starring Benedict Cumberbatch, Peter Firth, Tom Ward, Lisa Dillon, John Sessions, Phoebe Nicholls and Michael Brandon
screenplay by Peter Moffat
directed by Philip Martin
Hawking is a British 2004 made for TV movie. I suppose with Benedict Cumberbatch’s great success in Star Trek Into Darkness (2013, directed by J.J. Abrams) there was considerable capitalist motivation to revive some of his old filmography. Hence I am only seeing this 2004 movie on my DVD shop shelves now.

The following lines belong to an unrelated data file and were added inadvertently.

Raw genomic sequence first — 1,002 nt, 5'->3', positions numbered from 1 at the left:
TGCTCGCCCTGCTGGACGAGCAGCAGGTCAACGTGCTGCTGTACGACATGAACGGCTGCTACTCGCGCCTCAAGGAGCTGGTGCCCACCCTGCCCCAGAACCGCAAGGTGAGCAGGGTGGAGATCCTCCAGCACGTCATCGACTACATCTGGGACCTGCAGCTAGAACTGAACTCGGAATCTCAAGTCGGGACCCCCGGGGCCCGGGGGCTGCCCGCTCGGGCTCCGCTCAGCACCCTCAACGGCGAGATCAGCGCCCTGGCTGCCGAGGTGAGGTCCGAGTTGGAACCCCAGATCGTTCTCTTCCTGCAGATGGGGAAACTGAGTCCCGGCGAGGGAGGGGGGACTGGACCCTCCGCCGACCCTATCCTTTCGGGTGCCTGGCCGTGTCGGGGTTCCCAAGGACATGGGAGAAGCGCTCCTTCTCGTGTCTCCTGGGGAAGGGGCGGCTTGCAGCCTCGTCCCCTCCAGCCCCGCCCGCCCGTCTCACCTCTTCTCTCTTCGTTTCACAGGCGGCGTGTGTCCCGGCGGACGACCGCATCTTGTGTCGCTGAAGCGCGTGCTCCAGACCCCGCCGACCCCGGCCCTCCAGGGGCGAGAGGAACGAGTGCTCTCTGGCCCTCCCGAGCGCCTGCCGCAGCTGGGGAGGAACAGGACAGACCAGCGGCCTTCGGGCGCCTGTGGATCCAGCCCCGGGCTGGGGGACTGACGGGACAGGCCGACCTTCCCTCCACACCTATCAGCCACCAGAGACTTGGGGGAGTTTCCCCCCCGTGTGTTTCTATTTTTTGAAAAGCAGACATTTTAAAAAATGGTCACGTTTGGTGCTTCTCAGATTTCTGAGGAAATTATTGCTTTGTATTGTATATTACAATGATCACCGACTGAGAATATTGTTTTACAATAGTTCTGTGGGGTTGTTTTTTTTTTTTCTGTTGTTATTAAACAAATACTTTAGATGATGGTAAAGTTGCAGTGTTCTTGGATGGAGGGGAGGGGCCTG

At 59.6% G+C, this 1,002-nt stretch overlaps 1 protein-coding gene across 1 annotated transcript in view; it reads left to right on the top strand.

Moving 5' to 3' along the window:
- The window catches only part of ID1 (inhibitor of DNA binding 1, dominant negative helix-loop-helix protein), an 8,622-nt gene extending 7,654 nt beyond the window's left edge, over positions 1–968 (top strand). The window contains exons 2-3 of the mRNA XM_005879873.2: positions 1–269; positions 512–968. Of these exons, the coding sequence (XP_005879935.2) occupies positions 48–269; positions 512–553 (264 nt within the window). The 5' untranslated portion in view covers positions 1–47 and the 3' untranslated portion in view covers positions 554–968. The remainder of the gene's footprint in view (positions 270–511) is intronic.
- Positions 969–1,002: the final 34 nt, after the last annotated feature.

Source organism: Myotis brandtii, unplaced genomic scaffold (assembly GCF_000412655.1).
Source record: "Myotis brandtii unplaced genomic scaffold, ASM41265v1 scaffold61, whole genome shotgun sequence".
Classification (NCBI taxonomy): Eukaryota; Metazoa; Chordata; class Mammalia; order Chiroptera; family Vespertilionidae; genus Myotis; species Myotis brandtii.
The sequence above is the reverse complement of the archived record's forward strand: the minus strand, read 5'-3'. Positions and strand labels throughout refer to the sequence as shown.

Stephen Hawking’s groundbreaking work in astrophysics while a graduate student at Cambridge University in the mid-1960s laid the groundwork for confirmed discoveries of the existence of Black Holes in space and the residual heat from the Big Bang that still permeates the universe and is detectable as a background hiss. At the same time Hawking was battling with Motor Neuron Disease closely related to Amyotrophic Lateral Sclerosis (ALS, or Lou Gehrig’s Disease) at the age of 21, a progressive disease for which there is no cure. Initially his doctors gave him a two-year life expectancy. It might be difficult for lay readers to understand Hawking’s ideas and their importance. I read his famous book A Brief History of Time (1988) which was hailed as a great explanation for the lay reader. But I found it difficult. I wasn’t impressed. Hawking is important for proving the Big Bang, the existence of black holes, singularities, event horizons, the existence and properties of time plus all the mathematical physics to support them. He is famous for pursuing the TOE, the Theory of Everything, the quest to describe a grand, comprehensive mathematical model of how the universe operates.